An animal rights activist who took to the streets in Fife the day after the Bataclan terror attacks dressed in “paramilitary clothing” was told he had offended “heightened sensitivities”.
Kevin Newell avoided a jail term over two incidents in November last year.
Newell, who runs a “100 percent humane, ethical and non-lethal” pest control firm, and a group of fellow fox hunt saboteurs donned camouflage trousers and jackets as well as balaclavas before going out on the roads of Fife the day after the Paris atrocities.
A sheriff told Newell there were “heightened sensitivities” that would have left members of the public in fear when they saw him.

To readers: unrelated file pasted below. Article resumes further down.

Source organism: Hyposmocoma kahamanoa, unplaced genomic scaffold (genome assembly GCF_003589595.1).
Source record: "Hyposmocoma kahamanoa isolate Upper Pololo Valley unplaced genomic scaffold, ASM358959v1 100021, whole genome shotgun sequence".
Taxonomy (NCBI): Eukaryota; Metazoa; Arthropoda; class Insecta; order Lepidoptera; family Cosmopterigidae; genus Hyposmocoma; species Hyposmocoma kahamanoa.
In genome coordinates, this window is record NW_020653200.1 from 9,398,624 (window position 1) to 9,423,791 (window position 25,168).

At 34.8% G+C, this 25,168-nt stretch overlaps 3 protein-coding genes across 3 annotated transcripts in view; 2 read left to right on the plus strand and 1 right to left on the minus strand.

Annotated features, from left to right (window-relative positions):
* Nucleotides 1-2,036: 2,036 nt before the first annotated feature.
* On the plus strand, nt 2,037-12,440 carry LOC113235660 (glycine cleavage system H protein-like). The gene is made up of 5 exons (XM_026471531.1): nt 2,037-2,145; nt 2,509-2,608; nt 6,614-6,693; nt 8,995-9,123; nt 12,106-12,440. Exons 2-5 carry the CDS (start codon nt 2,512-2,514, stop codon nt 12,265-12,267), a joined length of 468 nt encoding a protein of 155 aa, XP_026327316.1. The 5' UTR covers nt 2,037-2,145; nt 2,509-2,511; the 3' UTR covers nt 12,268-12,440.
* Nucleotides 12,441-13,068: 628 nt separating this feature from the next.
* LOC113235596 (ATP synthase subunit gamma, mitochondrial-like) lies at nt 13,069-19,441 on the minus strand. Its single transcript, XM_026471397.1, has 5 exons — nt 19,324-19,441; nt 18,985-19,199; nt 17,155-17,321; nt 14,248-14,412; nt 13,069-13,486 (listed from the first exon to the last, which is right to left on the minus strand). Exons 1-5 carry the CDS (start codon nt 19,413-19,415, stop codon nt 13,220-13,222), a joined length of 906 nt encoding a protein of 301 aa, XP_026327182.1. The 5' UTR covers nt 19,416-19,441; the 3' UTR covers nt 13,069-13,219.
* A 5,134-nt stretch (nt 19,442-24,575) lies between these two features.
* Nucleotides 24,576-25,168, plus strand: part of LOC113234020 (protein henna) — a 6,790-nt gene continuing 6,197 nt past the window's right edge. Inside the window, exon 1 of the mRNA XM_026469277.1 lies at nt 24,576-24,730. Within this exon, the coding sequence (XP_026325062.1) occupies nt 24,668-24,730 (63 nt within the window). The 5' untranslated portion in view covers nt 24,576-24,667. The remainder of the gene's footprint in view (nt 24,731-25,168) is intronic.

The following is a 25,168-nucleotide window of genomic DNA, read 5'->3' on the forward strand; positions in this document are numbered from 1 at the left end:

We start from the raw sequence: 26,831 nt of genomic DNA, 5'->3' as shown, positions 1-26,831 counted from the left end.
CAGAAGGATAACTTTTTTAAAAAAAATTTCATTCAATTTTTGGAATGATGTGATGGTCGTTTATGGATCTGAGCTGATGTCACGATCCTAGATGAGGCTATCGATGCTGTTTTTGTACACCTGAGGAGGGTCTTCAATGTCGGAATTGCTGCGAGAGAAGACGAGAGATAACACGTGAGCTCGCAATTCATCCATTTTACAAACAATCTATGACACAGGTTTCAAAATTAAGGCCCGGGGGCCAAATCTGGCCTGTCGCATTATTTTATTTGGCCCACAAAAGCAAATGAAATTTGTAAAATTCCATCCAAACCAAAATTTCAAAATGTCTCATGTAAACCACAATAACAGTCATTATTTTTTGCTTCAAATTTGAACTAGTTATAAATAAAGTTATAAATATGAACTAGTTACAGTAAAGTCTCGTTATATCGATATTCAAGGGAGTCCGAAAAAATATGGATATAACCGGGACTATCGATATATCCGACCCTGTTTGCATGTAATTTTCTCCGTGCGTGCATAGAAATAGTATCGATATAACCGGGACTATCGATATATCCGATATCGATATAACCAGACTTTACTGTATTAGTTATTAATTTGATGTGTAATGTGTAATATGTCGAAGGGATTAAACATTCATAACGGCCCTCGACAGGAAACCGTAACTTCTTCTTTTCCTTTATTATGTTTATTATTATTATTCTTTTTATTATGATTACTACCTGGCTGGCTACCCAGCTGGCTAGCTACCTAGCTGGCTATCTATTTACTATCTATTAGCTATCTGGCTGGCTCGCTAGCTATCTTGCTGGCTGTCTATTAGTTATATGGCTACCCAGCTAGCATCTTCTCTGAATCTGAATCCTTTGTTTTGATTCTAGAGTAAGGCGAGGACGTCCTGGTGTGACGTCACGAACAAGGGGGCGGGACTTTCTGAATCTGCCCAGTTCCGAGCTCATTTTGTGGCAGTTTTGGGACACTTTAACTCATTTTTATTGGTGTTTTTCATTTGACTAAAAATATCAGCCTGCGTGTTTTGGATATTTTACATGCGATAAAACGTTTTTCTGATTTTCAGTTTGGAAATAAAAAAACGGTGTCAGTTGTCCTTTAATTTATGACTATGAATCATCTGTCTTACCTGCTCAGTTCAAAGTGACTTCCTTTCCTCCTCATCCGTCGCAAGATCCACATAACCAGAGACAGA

Police said Newell had followed the hunt pack and behaved in an “intimidating” manner.
A trial at Dundee Sheriff Court heard on November 14 and November 21 Newell and other saboteurs had intercepted vehicles heading to hunts in north east Fife.
On both occasions they were dressed in what hunt supporters described as “paramilitary” clothing with their faces covered by snoods and balaclavas.
They followed hunt vehicles, “intimidating” hunt supporters in the process.
Newell, 33, of Sir William Wallace Wynd, Aberdeen, was found guilty after trial of two offences of behaving in a threatening and abusive manner committed on November 15 and November 21.
Defence solicitor Paul Parker Smith said: “This case could be dealt with by a financial penalty.”
But Sheriff George Way instead imposed a community payback order with 90 hours of unpaid work.
He said: “This was a time of heightened sensitivities given the Bataclan attacks.
“People would have seen him and wouldn’t have known what was going on.
“There was a certain background involved with two groups of people with directly opposing views.”